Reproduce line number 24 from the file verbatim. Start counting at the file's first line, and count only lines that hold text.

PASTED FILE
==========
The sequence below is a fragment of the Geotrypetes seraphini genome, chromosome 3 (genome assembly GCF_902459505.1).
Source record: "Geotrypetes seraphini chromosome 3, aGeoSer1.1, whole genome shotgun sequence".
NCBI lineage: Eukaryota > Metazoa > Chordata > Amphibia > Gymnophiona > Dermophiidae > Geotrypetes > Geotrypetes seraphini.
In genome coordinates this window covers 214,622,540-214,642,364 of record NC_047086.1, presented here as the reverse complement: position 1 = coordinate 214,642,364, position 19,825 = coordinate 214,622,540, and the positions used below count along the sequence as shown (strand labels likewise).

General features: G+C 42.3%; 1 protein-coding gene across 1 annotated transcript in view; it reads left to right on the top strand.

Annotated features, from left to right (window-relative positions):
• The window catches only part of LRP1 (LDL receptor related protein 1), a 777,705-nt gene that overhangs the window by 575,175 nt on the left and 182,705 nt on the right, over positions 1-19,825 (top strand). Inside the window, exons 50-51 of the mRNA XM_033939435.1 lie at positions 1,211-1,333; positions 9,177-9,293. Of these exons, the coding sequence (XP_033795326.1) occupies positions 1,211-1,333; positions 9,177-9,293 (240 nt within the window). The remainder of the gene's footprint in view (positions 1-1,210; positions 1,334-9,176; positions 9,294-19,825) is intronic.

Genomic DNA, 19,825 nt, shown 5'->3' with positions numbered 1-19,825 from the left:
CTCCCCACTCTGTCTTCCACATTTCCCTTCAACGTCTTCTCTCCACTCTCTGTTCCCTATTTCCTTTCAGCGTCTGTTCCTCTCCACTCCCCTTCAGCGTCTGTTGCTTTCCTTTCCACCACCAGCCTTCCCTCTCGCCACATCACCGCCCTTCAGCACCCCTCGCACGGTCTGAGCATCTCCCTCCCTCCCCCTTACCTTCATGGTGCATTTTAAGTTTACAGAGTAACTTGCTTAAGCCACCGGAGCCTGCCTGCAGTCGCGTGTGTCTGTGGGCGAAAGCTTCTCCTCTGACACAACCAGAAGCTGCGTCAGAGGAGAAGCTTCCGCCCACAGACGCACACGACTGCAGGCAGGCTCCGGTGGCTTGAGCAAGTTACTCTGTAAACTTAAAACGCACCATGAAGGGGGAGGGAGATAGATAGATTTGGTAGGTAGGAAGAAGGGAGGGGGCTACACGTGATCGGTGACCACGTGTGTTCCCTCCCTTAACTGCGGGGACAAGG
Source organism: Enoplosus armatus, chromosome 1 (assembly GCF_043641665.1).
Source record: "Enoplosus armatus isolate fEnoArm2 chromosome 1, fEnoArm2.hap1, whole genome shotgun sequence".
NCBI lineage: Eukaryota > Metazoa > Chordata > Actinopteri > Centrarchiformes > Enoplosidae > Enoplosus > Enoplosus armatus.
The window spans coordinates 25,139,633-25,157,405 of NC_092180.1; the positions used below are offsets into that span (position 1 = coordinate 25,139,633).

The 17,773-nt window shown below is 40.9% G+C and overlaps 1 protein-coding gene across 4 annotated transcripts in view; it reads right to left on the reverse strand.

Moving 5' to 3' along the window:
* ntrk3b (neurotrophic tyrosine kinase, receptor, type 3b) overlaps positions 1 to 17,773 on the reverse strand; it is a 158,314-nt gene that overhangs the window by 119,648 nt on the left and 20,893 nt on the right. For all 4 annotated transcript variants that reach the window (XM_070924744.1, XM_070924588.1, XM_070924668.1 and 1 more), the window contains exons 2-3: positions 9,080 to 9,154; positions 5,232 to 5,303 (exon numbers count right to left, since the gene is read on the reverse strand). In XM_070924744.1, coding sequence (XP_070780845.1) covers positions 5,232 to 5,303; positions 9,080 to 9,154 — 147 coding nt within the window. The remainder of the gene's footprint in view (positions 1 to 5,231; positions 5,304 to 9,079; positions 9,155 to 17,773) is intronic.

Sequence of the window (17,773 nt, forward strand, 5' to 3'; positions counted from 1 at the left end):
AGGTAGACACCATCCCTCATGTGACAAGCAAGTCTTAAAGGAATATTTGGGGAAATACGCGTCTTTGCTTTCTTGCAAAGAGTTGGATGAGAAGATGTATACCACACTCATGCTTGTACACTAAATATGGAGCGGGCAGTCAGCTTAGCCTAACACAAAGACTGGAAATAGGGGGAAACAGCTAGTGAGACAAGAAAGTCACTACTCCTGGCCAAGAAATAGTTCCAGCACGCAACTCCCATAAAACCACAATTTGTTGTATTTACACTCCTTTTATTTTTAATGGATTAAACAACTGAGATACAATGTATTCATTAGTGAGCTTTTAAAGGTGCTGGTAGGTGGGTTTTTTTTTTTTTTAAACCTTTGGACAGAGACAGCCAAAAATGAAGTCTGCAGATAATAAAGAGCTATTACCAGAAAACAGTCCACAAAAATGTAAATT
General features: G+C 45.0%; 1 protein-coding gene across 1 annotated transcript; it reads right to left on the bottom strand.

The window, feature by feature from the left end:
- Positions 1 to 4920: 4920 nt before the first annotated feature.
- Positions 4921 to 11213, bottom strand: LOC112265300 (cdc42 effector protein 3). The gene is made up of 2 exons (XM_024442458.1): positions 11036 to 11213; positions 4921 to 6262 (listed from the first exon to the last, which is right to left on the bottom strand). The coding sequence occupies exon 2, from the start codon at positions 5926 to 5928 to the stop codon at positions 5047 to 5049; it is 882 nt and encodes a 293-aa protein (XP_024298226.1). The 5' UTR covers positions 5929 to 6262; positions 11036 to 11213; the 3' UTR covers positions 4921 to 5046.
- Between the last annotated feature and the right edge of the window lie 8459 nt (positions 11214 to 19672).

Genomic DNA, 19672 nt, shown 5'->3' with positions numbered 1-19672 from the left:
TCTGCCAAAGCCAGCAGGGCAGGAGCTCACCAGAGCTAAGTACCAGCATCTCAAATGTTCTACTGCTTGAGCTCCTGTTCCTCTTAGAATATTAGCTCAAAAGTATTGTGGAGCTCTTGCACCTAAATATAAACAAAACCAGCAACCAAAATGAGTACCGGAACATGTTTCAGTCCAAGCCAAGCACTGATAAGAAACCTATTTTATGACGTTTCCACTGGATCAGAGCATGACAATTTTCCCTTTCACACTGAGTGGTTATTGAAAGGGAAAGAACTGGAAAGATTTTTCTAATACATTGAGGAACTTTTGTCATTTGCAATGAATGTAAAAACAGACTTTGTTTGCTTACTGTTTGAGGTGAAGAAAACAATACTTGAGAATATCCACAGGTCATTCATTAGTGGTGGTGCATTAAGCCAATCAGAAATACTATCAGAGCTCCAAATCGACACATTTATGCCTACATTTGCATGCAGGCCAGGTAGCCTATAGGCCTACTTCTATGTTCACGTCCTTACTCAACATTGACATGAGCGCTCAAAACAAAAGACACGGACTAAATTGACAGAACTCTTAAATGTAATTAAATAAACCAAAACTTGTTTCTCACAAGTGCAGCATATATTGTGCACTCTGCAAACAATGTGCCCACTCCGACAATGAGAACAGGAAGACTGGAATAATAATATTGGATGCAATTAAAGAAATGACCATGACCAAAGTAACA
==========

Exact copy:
Genomic DNA, 19672 nt, shown 5'->3' with positions numbered 1-19672 from the left: